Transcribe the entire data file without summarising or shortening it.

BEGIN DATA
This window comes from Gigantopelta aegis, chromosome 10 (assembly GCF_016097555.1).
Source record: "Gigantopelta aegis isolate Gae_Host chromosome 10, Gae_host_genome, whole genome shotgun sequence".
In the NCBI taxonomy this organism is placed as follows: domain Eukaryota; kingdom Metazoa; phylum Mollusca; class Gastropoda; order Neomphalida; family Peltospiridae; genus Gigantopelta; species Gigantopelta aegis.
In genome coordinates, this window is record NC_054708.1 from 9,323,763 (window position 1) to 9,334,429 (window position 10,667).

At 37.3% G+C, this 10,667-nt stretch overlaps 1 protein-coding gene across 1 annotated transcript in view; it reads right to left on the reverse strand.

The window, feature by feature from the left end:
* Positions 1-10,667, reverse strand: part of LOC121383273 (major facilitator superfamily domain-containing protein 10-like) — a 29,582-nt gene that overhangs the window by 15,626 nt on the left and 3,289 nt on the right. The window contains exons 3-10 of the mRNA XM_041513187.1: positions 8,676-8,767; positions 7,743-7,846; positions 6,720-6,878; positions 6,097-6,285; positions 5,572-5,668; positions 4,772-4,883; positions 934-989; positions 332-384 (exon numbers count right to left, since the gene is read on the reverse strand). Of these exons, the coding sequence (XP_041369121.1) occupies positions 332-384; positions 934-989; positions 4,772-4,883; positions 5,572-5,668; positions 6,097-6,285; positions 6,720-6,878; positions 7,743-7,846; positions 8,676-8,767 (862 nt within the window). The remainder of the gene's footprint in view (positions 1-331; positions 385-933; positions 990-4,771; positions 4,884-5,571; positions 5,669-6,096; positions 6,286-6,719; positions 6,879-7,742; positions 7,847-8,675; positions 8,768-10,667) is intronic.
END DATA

This window comes from Gigantopelta aegis, chromosome 10 (assembly GCF_016097555.1).
Source record: "Gigantopelta aegis isolate Gae_Host chromosome 10, Gae_host_genome, whole genome shotgun sequence".
In the NCBI taxonomy this organism is placed as follows: domain Eukaryota; kingdom Metazoa; phylum Mollusca; class Gastropoda; order Neomphalida; family Peltospiridae; genus Gigantopelta; species Gigantopelta aegis.
In genome coordinates, this window is record NC_054708.1 from 9,323,763 (window position 1) to 9,334,429 (window position 10,667).

At 37.3% G+C, this 10,667-nt stretch overlaps 1 protein-coding gene across 1 annotated transcript in view; it reads right to left on the reverse strand.

The window, feature by feature from the left end:
* Positions 1-10,667, reverse strand: part of LOC121383273 (major facilitator superfamily domain-containing protein 10-like) — a 29,582-nt gene that overhangs the window by 15,626 nt on the left and 3,289 nt on the right. The window contains exons 3-10 of the mRNA XM_041513187.1: positions 8,676-8,767; positions 7,743-7,846; positions 6,720-6,878; positions 6,097-6,285; positions 5,572-5,668; positions 4,772-4,883; positions 934-989; positions 332-384 (exon numbers count right to left, since the gene is read on the reverse strand). Of these exons, the coding sequence (XP_041369121.1) occupies positions 332-384; positions 934-989; positions 4,772-4,883; positions 5,572-5,668; positions 6,097-6,285; positions 6,720-6,878; positions 7,743-7,846; positions 8,676-8,767 (862 nt within the window). The remainder of the gene's footprint in view (positions 1-331; positions 385-933; positions 990-4,771; positions 4,884-5,571; positions 5,669-6,096; positions 6,286-6,719; positions 6,879-7,742; positions 7,847-8,675; positions 8,768-10,667) is intronic.